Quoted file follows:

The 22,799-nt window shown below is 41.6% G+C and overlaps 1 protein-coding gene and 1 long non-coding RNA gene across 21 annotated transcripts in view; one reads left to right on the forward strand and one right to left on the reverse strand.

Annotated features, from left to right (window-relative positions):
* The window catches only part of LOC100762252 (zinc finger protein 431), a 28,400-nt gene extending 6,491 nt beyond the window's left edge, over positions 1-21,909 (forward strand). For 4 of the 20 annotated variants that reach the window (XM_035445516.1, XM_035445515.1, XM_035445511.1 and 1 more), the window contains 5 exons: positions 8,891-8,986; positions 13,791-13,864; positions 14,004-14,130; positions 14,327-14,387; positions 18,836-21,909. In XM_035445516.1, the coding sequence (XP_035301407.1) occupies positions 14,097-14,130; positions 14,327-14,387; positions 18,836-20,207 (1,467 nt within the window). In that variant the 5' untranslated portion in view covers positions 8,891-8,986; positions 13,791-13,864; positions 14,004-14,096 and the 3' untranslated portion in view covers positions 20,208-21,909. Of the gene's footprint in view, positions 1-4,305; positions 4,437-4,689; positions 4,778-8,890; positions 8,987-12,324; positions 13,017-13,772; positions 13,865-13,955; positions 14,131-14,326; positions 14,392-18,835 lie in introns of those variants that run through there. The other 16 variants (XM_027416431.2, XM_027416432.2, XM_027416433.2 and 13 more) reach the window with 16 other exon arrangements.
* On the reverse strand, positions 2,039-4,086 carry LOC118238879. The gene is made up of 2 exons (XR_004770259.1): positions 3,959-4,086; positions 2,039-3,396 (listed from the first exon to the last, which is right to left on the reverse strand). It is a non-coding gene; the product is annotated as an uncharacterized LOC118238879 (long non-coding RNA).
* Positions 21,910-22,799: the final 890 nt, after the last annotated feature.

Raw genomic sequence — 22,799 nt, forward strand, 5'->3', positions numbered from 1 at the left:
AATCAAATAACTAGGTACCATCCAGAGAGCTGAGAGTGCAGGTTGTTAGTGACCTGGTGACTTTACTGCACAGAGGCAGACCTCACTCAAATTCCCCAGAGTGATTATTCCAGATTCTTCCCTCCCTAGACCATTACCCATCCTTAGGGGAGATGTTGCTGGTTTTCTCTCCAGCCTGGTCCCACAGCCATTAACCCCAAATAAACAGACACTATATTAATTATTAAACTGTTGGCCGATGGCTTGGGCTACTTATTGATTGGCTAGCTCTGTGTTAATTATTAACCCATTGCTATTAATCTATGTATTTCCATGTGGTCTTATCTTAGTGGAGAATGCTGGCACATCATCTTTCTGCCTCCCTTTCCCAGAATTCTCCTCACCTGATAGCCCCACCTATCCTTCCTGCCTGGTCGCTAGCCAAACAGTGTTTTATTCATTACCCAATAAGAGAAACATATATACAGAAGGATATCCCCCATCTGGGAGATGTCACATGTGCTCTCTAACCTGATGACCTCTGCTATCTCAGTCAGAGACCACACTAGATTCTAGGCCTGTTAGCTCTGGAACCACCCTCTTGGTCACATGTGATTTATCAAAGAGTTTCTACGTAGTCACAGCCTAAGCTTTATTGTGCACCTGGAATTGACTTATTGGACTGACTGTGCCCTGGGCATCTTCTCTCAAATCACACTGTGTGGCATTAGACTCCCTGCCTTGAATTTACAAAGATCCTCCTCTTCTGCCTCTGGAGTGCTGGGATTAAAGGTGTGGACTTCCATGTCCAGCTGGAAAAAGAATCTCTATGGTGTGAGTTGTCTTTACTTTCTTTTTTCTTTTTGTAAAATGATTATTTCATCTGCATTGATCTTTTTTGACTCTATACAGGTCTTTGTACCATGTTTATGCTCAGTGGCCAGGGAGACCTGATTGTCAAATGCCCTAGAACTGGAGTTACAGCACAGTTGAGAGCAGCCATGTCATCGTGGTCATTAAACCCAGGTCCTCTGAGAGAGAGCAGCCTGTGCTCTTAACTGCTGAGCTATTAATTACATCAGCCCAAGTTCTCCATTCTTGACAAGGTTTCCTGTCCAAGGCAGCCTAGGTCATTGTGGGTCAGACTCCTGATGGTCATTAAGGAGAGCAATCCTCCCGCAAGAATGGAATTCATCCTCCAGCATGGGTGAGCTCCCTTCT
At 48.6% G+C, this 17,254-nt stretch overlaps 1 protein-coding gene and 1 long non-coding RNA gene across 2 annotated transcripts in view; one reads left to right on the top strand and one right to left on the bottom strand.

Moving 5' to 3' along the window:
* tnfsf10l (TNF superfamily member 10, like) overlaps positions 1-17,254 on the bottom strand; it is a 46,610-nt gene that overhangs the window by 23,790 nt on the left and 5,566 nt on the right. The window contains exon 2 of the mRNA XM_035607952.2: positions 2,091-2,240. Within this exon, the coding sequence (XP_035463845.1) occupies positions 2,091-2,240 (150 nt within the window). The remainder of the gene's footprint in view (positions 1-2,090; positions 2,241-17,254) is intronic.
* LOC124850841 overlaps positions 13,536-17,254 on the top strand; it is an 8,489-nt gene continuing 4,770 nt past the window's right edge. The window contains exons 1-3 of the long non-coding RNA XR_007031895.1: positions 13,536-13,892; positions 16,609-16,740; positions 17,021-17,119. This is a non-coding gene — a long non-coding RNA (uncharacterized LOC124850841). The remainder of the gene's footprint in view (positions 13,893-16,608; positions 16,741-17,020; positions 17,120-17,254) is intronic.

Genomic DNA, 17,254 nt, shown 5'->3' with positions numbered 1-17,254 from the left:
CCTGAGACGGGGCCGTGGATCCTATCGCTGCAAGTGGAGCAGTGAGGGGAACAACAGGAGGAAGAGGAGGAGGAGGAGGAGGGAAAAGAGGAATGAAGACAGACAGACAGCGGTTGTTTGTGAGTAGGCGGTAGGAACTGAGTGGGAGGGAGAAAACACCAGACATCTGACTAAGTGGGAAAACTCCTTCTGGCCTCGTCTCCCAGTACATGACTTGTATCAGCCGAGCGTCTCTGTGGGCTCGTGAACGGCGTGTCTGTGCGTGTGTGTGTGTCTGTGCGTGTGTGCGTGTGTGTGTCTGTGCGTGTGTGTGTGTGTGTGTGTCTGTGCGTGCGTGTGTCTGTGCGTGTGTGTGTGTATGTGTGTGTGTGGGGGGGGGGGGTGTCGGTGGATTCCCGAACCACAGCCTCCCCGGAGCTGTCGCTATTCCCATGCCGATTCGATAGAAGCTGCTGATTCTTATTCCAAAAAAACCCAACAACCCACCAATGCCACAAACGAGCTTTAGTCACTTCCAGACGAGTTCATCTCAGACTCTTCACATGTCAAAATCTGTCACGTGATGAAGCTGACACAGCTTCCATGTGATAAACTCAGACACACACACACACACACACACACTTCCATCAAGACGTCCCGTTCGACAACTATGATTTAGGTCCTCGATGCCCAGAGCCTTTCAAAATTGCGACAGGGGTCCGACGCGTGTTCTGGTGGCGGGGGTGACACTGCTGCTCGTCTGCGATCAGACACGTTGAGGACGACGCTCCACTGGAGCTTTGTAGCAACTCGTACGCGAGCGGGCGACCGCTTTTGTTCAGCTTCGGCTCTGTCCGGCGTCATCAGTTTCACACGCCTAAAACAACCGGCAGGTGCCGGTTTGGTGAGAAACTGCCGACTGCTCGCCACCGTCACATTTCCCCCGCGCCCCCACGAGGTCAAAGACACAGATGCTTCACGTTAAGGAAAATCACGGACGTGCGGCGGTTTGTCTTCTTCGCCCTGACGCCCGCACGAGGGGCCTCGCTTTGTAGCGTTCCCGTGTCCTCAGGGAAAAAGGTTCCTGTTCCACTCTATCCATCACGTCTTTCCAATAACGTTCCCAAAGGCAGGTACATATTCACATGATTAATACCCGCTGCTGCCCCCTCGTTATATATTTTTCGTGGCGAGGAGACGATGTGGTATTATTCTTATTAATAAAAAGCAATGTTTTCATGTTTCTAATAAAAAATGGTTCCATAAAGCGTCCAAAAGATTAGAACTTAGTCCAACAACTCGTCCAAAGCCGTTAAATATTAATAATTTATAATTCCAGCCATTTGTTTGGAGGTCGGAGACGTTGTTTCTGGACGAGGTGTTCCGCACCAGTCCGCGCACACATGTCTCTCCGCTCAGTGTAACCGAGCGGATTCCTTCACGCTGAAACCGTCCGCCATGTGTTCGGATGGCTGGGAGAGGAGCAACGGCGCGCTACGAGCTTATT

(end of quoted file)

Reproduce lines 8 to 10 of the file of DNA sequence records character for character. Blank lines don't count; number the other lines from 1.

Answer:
At 48.6% G+C, this 17,254-nt stretch overlaps 1 protein-coding gene and 1 long non-coding RNA gene across 2 annotated transcripts in view; one reads left to right on the top strand and one right to left on the bottom strand.

Moving 5' to 3' along the window:
* tnfsf10l (TNF superfamily member 10, like) overlaps positions 1-17,254 on the bottom strand; it is a 46,610-nt gene that overhangs the window by 23,790 nt on the left and 5,566 nt on the right. The window contains exon 2 of the mRNA XM_035607952.2: positions 2,091-2,240. Within this exon, the coding sequence (XP_035463845.1) occupies positions 2,091-2,240 (150 nt within the window). The remainder of the gene's footprint in view (positions 1-2,090; positions 2,241-17,254) is intronic.